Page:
The Department of the Air Force’s annual Spark Tank competition takes place March 4, as six teams will take to the stage at the AFA Warfare Symposium in Orlando, Fla. Each team will pitch the most senior leaders in the Air and Space Forces on how their innovations can save money, improve the lives of Airmen or Guardians, and transform the department.
Air Force Magazine is highlighting one team each day from now through March 3. Today, we look at “Custom Facemasks for Fighter Pilots and Beyond,” led by Maj. Ryan Sheridan from the 10th Air Base Wing at the U.S. Air Force Academy.
Now, a dentist stationed at the U.S. Air Force Academy believes he has an answer for at least one problem that can lead to hypoxia.
Maj. Ryan Sheridan isn’t a pilot, but he stumbled on a problem one day while deployed and speaking with one of his medical colleagues—the flight surgeon responsible for fighter pilots.
“He was just kind of expressing to me that they were having significant pain, mainly among the bridge of the nose,” Sheridan told Air Force Magazine. Some pilots were even removing their oxygen masks during flight, which can lead to hypoxia.
It’s not the first time that medical professionals have expressed concern about oxygen masks. A 2013 academic study found that half of F-16 pilots surveyed in the Royal Netherlands Air Force had discomfort or pain around the nose as a result of their masks.
Most of the pilots in that study wore MBU-20/P oxygen masks, the same mask that most Air Force pilots use. Studying the issue further, Sheridan was surprised by what he found out about 20/P masks.
“The 20/P oxygen mask has five stock sizes, right? And those five stock sizes are designed to fit … the majority of our pilots,” Sheridan said. “But it’s not designed to fit any one pilot. It’s supposed to fit most pilots.”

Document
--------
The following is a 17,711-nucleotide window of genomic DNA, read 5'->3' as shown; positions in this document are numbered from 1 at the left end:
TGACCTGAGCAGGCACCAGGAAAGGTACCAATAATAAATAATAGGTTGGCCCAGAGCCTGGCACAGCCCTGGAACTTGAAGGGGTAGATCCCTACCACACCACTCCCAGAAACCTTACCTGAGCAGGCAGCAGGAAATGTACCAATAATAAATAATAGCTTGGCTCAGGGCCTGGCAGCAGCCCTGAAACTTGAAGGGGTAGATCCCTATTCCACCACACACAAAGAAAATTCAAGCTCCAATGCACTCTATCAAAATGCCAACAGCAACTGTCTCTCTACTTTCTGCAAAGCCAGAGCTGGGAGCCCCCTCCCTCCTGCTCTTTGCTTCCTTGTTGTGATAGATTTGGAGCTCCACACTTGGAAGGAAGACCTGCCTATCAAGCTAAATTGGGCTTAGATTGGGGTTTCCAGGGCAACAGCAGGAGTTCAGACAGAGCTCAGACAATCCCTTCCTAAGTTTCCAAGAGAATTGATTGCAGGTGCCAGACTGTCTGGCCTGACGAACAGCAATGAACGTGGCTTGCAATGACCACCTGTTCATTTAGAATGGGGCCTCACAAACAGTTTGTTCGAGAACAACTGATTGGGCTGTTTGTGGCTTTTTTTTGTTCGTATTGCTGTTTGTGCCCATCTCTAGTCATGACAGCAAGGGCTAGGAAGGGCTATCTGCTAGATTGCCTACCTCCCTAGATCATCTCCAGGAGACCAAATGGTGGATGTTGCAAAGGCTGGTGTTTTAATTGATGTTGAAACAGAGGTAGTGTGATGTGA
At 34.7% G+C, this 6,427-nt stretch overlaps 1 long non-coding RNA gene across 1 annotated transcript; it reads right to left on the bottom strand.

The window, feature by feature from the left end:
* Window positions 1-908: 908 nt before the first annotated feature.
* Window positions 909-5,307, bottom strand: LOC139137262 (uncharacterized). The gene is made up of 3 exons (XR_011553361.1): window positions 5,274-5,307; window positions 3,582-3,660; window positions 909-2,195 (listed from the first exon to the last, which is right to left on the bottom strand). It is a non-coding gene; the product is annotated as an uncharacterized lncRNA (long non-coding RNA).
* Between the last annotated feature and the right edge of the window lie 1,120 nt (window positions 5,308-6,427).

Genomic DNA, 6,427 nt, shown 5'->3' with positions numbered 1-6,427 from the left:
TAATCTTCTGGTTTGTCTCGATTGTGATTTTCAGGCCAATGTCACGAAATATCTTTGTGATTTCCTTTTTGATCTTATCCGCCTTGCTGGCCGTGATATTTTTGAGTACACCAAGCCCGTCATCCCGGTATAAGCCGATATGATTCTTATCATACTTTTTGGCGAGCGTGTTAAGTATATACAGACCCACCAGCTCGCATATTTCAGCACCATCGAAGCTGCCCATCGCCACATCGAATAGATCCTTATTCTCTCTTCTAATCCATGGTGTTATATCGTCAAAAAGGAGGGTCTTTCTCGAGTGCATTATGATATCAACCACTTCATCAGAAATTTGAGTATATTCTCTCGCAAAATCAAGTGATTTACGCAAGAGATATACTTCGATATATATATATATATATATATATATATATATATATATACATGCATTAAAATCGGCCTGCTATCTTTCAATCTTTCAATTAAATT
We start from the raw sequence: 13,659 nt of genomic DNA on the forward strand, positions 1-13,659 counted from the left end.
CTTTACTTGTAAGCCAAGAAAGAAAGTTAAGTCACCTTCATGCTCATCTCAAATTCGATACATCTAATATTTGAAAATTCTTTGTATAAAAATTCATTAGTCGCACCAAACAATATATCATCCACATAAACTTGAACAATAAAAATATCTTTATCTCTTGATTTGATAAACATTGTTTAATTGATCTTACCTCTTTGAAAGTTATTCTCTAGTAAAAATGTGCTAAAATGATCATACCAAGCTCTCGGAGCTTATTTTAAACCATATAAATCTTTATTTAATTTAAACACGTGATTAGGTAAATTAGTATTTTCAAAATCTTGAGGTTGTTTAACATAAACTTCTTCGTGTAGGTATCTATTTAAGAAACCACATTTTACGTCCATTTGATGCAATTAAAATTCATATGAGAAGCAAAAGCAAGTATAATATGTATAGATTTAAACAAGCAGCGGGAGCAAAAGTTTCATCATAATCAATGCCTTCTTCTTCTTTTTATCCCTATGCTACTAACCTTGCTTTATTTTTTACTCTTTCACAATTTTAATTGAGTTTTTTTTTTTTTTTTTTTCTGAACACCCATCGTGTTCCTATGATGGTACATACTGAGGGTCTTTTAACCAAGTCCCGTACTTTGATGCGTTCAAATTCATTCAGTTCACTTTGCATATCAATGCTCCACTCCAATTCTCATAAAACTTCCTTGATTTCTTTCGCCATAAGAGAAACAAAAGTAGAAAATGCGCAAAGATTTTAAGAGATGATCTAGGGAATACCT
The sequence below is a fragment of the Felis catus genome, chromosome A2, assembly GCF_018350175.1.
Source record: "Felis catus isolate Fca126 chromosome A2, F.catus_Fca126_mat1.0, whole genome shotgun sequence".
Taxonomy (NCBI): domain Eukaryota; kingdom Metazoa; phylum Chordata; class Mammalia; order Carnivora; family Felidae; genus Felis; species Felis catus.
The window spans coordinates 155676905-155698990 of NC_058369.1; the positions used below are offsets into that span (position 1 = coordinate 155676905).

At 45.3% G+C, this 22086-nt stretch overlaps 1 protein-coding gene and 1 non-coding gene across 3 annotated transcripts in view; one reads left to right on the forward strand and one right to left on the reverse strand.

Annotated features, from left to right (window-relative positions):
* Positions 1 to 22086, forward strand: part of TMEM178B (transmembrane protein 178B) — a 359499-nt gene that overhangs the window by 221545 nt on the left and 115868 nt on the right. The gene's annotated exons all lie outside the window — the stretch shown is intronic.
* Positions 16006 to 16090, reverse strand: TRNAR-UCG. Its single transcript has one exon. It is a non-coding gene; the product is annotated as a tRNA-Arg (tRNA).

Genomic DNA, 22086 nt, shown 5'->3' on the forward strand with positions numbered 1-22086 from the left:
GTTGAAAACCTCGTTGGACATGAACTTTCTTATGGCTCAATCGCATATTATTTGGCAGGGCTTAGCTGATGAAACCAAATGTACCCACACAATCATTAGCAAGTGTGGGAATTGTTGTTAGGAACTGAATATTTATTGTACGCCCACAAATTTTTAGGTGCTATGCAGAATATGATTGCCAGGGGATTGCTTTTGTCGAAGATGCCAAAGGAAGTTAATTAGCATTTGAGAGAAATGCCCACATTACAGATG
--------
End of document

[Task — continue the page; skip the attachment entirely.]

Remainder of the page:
Given his professional background, Sheridan was confused.
“For me, making a crown for a patient or making a tooth for a patient, the notion of taking like 10 different stock sizes of crowns and trying to make them fit every single tooth that I have to fix, the notion is just absurd,” he said. “I understand that in the manufacturing world that’s completely different. But for me, you know, my life is made around making customized objects for individuals.”
Sheridan had previously worked on an idea early during the COVID-19 pandemic to build customized N95 masks, taking advantage of the computer-aided design and manufacturing technology already widely used in dentistry, facial scanning technology available on smartphones, and 3-D printers.
After hearing about the pilots’ discomfort, he shifted the idea slightly to creating custom silicone inserts for oxygen masks. Not only will it be better for pilots, the technology needed is widely available and relatively inexpensive, especially compared to other Air Force efforts.
“To me, this just seems like a logical progression of some of the efforts that we’ve done as the United States Air Force to customize what we’re doing for fighter pilots,” Sheridan said. “Like if you look at the F-35, they have a helmet that requires a full head scan, right? That helmet cost $400,000.”
But Sheridan’s idea almost didn’t make it into Spark Tank. After a PCS move in the summer of 2021, the custom facemask idea fell by the wayside, and he wasn’t planning on submitting it.
Then, around August, an email from Chief of Staff Gen. Charles Q. Brown Jr. went out to the force—“basically, it was just a call to action,” Sheridan recalls. It stuck with him.
“I just decided, you know what, what the hell, I’ll throw it in there,” Sheridan said. “That kind of just lit the fire under me, and I started putting stuff together, and then I submitted it and then when I talked to somebody here at USAFA … she started getting really excited about the idea and, so I just kind of kept rolling with it.”
While Sheridan isn’t a pilot himself, he’s talked to plenty of aviators about the idea, and “there’s some excitement about it,” he said. But as of yet, he hasn’t been able to test out the idea on actual fighter pilots. Small group testing is something he hopes to pursue in the near future, but for the time being, he said, he just wants more information.
“I think the biggest thing that you really need to do is just collect the data. … Do we need to make these for every single pilot? I don’t know. I don’t know if that’s the case,” Sheridan said. “But I think that the biggest thing that we can do is just kind of collect data and allow our senior executive officers to … interpret that data and help them figure out where we need to go with the next steps.”
Read about the other Spark Tank finalists:
- Maj. Giselle Rieschick, 99th Medical Support Squadron, Nellis Air Force Base, Nev.: “Blood Delivery by UAV”